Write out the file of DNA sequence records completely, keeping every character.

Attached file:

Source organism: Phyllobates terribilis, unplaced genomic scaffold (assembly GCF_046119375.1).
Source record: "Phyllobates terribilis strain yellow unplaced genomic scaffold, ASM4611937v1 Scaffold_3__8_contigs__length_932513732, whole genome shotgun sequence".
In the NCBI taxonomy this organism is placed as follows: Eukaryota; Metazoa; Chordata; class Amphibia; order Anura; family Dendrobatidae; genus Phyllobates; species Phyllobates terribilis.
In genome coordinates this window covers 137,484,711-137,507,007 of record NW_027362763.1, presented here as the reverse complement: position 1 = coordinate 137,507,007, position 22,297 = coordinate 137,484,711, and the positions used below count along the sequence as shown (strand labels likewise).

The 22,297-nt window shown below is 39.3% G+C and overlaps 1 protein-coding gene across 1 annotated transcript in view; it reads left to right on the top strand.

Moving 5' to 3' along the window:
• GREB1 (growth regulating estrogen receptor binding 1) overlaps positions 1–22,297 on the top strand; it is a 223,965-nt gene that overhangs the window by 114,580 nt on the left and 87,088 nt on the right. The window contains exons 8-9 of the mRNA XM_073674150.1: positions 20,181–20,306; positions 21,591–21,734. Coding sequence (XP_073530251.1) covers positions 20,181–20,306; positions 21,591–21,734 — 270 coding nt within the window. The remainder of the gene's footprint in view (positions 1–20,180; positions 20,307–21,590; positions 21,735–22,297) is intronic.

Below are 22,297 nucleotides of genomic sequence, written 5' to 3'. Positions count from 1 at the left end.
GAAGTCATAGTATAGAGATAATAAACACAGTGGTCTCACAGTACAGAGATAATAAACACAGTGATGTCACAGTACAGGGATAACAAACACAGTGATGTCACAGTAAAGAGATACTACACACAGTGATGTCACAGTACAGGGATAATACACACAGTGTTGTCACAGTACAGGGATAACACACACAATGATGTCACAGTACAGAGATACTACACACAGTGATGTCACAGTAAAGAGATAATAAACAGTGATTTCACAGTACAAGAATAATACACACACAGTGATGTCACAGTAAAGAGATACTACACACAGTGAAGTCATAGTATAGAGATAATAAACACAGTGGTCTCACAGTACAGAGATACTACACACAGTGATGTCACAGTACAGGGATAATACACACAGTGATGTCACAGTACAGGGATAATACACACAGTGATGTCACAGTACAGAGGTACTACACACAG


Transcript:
Source organism: Phyllobates terribilis, unplaced genomic scaffold (assembly GCF_046119375.1).
Source record: "Phyllobates terribilis strain yellow unplaced genomic scaffold, ASM4611937v1 Scaffold_3__8_contigs__length_932513732, whole genome shotgun sequence".
In the NCBI taxonomy this organism is placed as follows: Eukaryota; Metazoa; Chordata; class Amphibia; order Anura; family Dendrobatidae; genus Phyllobates; species Phyllobates terribilis.
In genome coordinates this window covers 137,484,711-137,507,007 of record NW_027362763.1, presented here as the reverse complement: position 1 = coordinate 137,507,007, position 22,297 = coordinate 137,484,711, and the positions used below count along the sequence as shown (strand labels likewise).

The 22,297-nt window shown below is 39.3% G+C and overlaps 1 protein-coding gene across 1 annotated transcript in view; it reads left to right on the top strand.

Moving 5' to 3' along the window:
• GREB1 (growth regulating estrogen receptor binding 1) overlaps positions 1–22,297 on the top strand; it is a 223,965-nt gene that overhangs the window by 114,580 nt on the left and 87,088 nt on the right. The window contains exons 8-9 of the mRNA XM_073674150.1: positions 20,181–20,306; positions 21,591–21,734. Coding sequence (XP_073530251.1) covers positions 20,181–20,306; positions 21,591–21,734 — 270 coding nt within the window. The remainder of the gene's footprint in view (positions 1–20,180; positions 20,307–21,590; positions 21,735–22,297) is intronic.

Below are 22,297 nucleotides of genomic sequence, written 5' to 3'. Positions count from 1 at the left end.
GAAGTCATAGTATAGAGATAATAAACACAGTGGTCTCACAGTACAGAGATAATAAACACAGTGATGTCACAGTACAGGGATAACAAACACAGTGATGTCACAGTAAAGAGATACTACACACAGTGATGTCACAGTACAGGGATAATACACACAGTGTTGTCACAGTACAGGGATAACACACACAATGATGTCACAGTACAGAGATACTACACACAGTGATGTCACAGTAAAGAGATAATAAACAGTGATTTCACAGTACAAGAATAATACACACACAGTGATGTCACAGTAAAGAGATACTACACACAGTGAAGTCATAGTATAGAGATAATAAACACAGTGGTCTCACAGTACAGAGATACTACACACAGTGATGTCACAGTACAGGGATAATACACACAGTGATGTCACAGTACAGGGATAATACACACAGTGATGTCACAGTACAGAGGTACTACACACAG